Details and restrictions of the chi-square test

The chi-square test is not suitable for all tables. When you request the test on a table that is structurally unsuitable, UNICOM Intelligence Professional simply skips the test, leaves the chi-square and p value rows blank, and writes an explanation to the diagnostics data. It is up to you to make sure that the data in the table is generally suitable for testing, that the sample size is suitable, etc.

UNICOM Intelligence Professional displays a message if you define a chi-square test on an unsuitable table or if you change a table that has a chi-square test defined so that it is no longer suitable for the test. When this happens, you can either adjust the table so that it conforms to the restrictions, or you can remove the test from the table. However, sometimes UNICOM Intelligence Professional is unable to determine that a table or a section of a table is unsuitable for the test until it actually attempts to perform it--for example, when a table has only two category columns and all of the values in one of those columns are zero. When that happens, UNICOM Intelligence Professional simply skips the test and leaves the chi-square and p value rows blank.

Multiple response variables

This test is not suitable for tables that include a multiple response variable.

Hierarchical data

This test is not suitable for running on lower level data when you are working with hierarchical data a hierarchical view of the data. See Hierarchical data.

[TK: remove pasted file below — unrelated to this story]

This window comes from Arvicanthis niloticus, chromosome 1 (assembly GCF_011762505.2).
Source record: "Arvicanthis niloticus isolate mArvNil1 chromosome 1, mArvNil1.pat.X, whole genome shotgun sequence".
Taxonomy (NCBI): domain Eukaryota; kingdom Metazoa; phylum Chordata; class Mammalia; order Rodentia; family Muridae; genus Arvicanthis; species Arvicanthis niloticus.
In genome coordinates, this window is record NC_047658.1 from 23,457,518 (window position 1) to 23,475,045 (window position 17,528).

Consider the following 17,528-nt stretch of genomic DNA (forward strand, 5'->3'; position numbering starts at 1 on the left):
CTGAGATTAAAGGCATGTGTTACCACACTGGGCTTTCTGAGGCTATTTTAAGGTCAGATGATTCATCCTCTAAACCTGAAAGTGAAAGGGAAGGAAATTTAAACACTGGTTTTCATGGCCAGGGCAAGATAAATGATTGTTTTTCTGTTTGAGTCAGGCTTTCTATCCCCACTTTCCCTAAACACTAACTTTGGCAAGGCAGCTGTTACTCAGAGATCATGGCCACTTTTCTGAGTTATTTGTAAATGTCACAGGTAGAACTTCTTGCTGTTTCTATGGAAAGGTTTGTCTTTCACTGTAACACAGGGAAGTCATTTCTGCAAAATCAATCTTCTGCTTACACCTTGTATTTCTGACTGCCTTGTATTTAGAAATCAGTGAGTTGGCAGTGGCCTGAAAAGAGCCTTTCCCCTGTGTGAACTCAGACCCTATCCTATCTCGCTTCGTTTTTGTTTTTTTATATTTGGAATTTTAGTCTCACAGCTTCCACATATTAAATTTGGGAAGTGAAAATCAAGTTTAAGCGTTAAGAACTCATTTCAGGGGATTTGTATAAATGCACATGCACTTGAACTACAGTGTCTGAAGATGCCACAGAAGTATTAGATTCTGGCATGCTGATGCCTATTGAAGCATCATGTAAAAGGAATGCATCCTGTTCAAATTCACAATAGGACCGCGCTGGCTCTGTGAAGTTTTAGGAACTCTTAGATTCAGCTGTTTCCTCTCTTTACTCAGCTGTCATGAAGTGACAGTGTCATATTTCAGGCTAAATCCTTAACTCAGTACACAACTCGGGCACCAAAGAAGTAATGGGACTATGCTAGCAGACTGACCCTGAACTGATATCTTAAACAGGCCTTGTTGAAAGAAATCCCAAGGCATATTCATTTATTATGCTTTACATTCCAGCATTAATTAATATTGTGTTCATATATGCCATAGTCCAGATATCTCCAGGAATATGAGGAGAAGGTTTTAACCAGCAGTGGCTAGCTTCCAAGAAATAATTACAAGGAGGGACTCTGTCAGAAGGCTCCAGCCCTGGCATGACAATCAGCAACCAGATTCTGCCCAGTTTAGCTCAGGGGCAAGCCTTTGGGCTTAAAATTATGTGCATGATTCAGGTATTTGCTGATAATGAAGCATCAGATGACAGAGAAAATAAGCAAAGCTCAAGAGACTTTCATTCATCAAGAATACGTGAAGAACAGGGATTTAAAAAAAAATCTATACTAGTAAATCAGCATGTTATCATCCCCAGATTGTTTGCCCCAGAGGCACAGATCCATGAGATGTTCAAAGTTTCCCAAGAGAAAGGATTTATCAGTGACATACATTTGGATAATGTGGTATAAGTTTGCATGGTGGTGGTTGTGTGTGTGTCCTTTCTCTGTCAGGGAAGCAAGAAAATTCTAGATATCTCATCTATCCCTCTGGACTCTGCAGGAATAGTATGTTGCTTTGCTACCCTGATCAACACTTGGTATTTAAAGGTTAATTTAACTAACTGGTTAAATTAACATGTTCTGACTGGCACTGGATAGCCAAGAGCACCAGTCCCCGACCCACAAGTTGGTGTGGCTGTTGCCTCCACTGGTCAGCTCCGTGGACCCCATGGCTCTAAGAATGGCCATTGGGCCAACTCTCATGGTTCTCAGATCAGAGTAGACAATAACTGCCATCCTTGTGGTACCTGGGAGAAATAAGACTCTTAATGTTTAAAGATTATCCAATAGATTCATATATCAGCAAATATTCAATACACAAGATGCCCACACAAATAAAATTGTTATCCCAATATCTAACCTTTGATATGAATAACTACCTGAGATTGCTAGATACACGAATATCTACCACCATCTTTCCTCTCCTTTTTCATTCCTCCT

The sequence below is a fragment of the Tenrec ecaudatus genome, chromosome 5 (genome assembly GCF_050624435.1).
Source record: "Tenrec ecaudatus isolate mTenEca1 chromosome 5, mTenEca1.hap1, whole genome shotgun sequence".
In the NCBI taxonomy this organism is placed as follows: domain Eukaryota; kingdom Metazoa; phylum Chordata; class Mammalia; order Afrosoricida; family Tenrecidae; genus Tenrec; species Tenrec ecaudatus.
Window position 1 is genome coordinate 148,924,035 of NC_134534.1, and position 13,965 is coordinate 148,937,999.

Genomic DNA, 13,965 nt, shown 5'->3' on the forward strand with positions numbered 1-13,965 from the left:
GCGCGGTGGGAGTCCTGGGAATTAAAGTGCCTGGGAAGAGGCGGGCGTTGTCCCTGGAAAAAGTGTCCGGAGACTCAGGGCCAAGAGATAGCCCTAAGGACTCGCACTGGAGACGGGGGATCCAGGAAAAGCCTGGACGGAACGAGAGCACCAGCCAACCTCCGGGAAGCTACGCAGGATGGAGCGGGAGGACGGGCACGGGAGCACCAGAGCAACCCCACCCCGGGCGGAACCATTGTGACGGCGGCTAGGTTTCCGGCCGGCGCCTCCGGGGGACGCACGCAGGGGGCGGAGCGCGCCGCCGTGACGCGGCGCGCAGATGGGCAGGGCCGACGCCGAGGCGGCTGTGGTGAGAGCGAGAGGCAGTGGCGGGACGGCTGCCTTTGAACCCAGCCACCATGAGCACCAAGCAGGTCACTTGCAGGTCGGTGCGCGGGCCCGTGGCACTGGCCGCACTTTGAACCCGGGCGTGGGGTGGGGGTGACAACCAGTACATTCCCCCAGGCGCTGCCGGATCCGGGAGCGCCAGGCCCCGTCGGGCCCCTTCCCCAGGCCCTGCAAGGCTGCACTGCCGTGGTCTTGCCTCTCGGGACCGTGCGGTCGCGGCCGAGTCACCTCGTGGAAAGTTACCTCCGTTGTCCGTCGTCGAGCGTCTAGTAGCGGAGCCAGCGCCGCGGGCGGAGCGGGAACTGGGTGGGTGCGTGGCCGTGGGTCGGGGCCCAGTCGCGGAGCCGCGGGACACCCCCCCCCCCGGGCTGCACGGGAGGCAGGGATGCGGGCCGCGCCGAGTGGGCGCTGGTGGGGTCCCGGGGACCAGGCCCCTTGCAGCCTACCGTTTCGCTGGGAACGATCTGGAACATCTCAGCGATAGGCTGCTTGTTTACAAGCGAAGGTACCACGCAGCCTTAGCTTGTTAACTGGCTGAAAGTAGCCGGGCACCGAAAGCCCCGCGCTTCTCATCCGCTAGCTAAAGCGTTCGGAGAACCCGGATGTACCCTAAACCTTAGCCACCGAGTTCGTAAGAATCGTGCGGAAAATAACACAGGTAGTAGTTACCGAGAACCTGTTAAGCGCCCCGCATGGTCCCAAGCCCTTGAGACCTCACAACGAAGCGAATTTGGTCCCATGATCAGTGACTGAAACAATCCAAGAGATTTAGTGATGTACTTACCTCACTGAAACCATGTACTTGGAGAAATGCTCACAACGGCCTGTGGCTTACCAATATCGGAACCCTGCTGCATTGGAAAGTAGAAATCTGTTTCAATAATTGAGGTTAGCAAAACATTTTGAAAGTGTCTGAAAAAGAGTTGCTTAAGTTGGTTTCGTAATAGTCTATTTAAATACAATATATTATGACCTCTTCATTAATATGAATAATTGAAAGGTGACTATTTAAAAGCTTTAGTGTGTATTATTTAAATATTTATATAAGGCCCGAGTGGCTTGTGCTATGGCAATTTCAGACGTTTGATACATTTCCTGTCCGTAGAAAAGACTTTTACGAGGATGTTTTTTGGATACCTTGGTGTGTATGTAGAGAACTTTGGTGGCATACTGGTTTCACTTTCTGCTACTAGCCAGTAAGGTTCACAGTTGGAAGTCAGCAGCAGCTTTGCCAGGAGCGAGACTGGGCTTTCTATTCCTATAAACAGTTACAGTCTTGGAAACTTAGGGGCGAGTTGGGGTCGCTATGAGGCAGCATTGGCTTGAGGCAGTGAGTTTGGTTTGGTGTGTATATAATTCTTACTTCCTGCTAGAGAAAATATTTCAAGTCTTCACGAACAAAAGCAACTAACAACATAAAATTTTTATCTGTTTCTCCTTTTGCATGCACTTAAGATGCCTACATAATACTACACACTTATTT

Rows and columns

For the chi-square test, the variables on the side and top axes must have at least two categories. UNICOM Intelligence Professional does not perform the test on rows and columns in which all of the values are zero or on rows and columns that are formed from non-category elements, such as bases and means.

Fisher's exact test is carried out only on tables that have exactly two categories containing data on the top and side axes of the table (or on a subsection of the table, such as that formed by a nested or concatenated table).

Nested and concatenated tables

The chi-square test compares the columns and rows formed from the categories of two variables--one on the side axis and one on the top axis. If there is more than one variable on either the side or the top axis, the test is performed separately for each combination of variables at the innermost nesting level. This means that the innermost child variables must have at least two categories.

Built-in bases

This test is not suitable for tables that include variables that contain more than one built-in base.

Two by two tables

When performing the chi-square test on a table or a section of a table that has two category columns and two category rows, UNICOM Intelligence Professional computes Yates' corrected chi-square (continuity correction). When performing the Yates' corrected chi-square, UNICOM Intelligence Professional also computes Fisher's exact test. However, the results of Fisher's exact test are shown only in the diagnostics data and not on the table itself (unless you have also requested Fisher's exact test on the table).

Excluded Elements

The IncludeInBase=False property has no effect on the chi-square test. If a chi-square test is carried out on a table containing categories that are excluded from the base using IncludeInBase=False, the calculation includes rows and columns corresponding to the excluded categories.

See also